“Rob said we should do the same with the Caves foal and (Maurice’s) Auckland Beauty filly that we were unable to send to sales.

“But I liked the little colt in the Caves, so I told us to stay with them and send them to Rick Worthington to come in.”

Broodmare Caves with her firstborn Subterranean at Silverdale Farm.
Camera iconBroodmare Caves with her firstborn Subterranean at Silverdale Farm. Credit: Supplied

Worthington was an outstanding trainer and master rider, particularly adept at taming young racehorses.

Grant’s two years were the last horses Worthington broke on. Sadly, he passed away in September last year after a long battle with cancer.

“I remember at the time Rick told me that little colt Caves and filly Auckland Beauty were good guys,” Grant said.

“We were even thinking of selling them both for about a year, but for some reason I didn’t dare to do it.

“So, I sent a note to all my regular coaches, every response was ‘thank you, but no thank you.’ ”

But wait, there is more.

By chance Grant, a former head of the Australian Turf Club, was helping trainer Matthew Dunn establish a stable base at Warwick Farm and asked if he was interested in training the Caves colt now named Subterranean.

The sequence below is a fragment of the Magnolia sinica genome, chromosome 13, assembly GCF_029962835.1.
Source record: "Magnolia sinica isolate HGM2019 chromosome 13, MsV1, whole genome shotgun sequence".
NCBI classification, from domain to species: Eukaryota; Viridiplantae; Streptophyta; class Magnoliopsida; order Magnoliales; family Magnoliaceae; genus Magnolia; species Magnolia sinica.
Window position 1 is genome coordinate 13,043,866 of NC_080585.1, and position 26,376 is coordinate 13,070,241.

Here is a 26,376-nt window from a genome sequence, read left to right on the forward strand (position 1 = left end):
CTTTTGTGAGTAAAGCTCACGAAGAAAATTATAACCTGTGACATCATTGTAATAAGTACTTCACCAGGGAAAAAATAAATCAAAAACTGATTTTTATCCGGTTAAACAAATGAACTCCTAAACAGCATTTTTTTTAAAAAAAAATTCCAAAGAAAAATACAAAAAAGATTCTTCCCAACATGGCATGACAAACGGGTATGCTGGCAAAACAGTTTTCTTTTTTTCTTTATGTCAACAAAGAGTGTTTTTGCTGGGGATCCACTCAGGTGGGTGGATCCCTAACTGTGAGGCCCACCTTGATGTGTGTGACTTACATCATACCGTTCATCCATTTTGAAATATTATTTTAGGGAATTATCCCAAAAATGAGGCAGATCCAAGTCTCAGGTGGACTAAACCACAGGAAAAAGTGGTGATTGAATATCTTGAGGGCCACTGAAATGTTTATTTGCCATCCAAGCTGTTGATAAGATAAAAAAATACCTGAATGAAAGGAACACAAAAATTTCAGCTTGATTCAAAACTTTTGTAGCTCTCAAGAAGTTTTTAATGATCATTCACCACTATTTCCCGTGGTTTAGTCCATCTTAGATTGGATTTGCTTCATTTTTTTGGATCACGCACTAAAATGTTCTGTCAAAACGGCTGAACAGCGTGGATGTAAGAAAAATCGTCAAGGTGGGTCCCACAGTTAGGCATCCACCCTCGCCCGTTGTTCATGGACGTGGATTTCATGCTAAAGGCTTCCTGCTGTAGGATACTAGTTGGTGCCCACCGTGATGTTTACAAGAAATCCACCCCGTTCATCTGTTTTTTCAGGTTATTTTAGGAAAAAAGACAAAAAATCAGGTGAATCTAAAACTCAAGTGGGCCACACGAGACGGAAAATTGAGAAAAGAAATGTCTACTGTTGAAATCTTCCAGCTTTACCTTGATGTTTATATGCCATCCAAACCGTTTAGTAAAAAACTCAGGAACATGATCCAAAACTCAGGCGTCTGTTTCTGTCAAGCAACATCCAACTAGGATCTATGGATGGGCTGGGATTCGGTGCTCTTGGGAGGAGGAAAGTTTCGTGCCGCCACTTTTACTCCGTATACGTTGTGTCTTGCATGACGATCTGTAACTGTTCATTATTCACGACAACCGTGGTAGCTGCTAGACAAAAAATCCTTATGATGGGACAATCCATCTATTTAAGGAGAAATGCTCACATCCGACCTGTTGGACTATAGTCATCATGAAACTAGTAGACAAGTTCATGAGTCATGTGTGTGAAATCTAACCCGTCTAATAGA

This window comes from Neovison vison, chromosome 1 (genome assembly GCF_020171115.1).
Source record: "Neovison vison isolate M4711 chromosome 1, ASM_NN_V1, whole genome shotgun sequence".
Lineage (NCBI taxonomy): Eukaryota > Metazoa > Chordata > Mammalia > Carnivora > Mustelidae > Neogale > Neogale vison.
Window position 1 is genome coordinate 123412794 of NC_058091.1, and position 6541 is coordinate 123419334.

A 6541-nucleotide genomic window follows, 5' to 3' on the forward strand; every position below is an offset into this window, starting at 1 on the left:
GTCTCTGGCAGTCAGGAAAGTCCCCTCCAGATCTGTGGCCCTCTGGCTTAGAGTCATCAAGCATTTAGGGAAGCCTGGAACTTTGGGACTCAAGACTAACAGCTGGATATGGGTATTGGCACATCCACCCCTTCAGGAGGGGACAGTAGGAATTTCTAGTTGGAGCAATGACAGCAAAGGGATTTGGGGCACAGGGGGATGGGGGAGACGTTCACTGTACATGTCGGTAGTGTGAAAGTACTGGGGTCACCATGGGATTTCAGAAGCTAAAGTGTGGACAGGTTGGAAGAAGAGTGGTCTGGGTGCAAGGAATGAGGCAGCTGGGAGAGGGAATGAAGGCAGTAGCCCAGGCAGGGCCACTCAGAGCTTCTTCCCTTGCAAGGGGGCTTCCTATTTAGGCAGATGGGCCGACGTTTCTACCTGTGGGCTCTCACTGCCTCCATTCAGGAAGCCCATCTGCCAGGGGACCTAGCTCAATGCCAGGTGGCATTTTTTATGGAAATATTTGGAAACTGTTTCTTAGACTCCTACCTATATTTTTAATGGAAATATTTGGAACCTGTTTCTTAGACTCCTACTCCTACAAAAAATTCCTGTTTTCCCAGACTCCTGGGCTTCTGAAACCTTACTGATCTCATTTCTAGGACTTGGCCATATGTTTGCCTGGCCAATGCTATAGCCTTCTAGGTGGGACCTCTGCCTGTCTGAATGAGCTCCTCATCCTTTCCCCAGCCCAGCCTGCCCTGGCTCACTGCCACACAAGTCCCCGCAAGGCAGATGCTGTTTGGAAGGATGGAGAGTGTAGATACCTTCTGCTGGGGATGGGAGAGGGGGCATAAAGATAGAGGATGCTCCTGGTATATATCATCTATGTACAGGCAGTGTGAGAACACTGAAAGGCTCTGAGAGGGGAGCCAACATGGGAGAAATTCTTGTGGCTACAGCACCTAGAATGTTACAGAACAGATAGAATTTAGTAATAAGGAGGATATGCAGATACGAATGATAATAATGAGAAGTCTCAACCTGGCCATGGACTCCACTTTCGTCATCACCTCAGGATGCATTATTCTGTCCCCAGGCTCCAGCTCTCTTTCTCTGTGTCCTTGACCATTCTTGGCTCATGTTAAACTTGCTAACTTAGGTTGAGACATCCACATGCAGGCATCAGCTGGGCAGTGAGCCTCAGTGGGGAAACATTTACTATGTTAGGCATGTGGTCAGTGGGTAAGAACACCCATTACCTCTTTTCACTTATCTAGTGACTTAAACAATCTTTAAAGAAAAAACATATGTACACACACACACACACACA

Dunn’s wife, Keira, inspected the colt, liked what she saw, and agreed to train him.

“Matt took the horse back to Murwillumbah and put it to work,” Grant said.

“Then he called me one day and told me that his colt is doing very well, I like the way he moves and that he was going to test him against an older, more useful horse that he trained at a track gallop.

“The story goes that the oldest horse is owned by a union, Mitch Lowe, who went out to see his work that morning and Subterranean wins it five lengths.

“Mitch asked ‘what’s that’ and Matt tells him it’s a colt that Steve Grant is trying to sell for half a share. He asked how much, Matt told him $ 14,000 and Mitch said I’ll take it. ”

Then there was another twist in the story. It turns out that Kenny Lowe and Mitch Lowe, who had never met before, were related.

“When they started emailing each other, Ken asked where Mitch’s family came from and he said from the Quirindi area,” Grant said.

“Ken’s grandparents came from Willow Tree and they end up being related. All this for a $ 1000 mare. ”